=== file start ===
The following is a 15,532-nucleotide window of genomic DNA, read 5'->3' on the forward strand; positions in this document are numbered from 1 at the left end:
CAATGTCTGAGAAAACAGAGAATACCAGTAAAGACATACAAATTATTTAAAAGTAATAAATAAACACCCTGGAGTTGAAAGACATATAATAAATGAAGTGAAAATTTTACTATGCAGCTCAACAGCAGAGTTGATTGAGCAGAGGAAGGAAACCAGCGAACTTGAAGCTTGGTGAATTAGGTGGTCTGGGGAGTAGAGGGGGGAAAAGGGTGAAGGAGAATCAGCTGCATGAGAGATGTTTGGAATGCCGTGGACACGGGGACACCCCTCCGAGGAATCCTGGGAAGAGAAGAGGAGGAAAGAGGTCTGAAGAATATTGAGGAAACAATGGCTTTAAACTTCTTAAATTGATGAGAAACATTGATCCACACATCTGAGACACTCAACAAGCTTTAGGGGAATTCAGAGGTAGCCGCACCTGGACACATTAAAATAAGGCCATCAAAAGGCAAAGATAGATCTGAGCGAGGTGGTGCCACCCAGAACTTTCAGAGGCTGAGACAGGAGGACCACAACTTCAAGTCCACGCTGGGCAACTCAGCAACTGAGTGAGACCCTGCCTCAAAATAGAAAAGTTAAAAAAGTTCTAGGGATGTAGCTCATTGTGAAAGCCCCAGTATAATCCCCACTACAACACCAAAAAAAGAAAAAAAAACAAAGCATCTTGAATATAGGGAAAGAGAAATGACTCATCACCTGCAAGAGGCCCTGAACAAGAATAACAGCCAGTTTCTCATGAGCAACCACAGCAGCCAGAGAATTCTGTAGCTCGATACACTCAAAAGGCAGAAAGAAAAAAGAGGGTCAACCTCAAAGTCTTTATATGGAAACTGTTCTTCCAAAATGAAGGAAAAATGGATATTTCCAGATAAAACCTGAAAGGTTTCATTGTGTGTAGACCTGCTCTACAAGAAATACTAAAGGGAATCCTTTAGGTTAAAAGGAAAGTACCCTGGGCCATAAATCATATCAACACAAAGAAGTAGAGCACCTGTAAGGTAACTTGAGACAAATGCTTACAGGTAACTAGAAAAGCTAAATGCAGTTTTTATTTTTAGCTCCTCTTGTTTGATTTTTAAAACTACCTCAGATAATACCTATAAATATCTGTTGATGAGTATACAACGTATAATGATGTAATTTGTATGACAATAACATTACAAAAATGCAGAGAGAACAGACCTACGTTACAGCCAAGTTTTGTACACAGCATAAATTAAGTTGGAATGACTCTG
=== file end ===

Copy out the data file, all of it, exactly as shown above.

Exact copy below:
The following is a 15,532-nucleotide window of genomic DNA, read 5'->3' on the forward strand; positions in this document are numbered from 1 at the left end:
CAATGTCTGAGAAAACAGAGAATACCAGTAAAGACATACAAATTATTTAAAAGTAATAAATAAACACCCTGGAGTTGAAAGACATATAATAAATGAAGTGAAAATTTTACTATGCAGCTCAACAGCAGAGTTGATTGAGCAGAGGAAGGAAACCAGCGAACTTGAAGCTTGGTGAATTAGGTGGTCTGGGGAGTAGAGGGGGGAAAAGGGTGAAGGAGAATCAGCTGCATGAGAGATGTTTGGAATGCCGTGGACACGGGGACACCCCTCCGAGGAATCCTGGGAAGAGAAGAGGAGGAAAGAGGTCTGAAGAATATTGAGGAAACAATGGCTTTAAACTTCTTAAATTGATGAGAAACATTGATCCACACATCTGAGACACTCAACAAGCTTTAGGGGAATTCAGAGGTAGCCGCACCTGGACACATTAAAATAAGGCCATCAAAAGGCAAAGATAGATCTGAGCGAGGTGGTGCCACCCAGAACTTTCAGAGGCTGAGACAGGAGGACCACAACTTCAAGTCCACGCTGGGCAACTCAGCAACTGAGTGAGACCCTGCCTCAAAATAGAAAAGTTAAAAAAGTTCTAGGGATGTAGCTCATTGTGAAAGCCCCAGTATAATCCCCACTACAACACCAAAAAAAGAAAAAAAAACAAAGCATCTTGAATATAGGGAAAGAGAAATGACTCATCACCTGCAAGAGGCCCTGAACAAGAATAACAGCCAGTTTCTCATGAGCAACCACAGCAGCCAGAGAATTCTGTAGCTCGATACACTCAAAAGGCAGAAAGAAAAAAGAGGGTCAACCTCAAAGTCTTTATATGGAAACTGTTCTTCCAAAATGAAGGAAAAATGGATATTTCCAGATAAAACCTGAAAGGTTTCATTGTGTGTAGACCTGCTCTACAAGAAATACTAAAGGGAATCCTTTAGGTTAAAAGGAAAGTACCCTGGGCCATAAATCATATCAACACAAAGAAGTAGAGCACCTGTAAGGTAACTTGAGACAAATGCTTACAGGTAACTAGAAAAGCTAAATGCAGTTTTTATTTTTAGCTCCTCTTGTTTGATTTTTAAAACTACCTCAGATAATACCTATAAATATCTGTTGATGAGTATACAACGTATAATGATGTAATTTGTATGACAATAACATTACAAAAATGCAGAGAGAACAGACCTACGTTACAGCCAAGTTTTGTACACAGCATAAATTAAGTTGGAATGACTCTG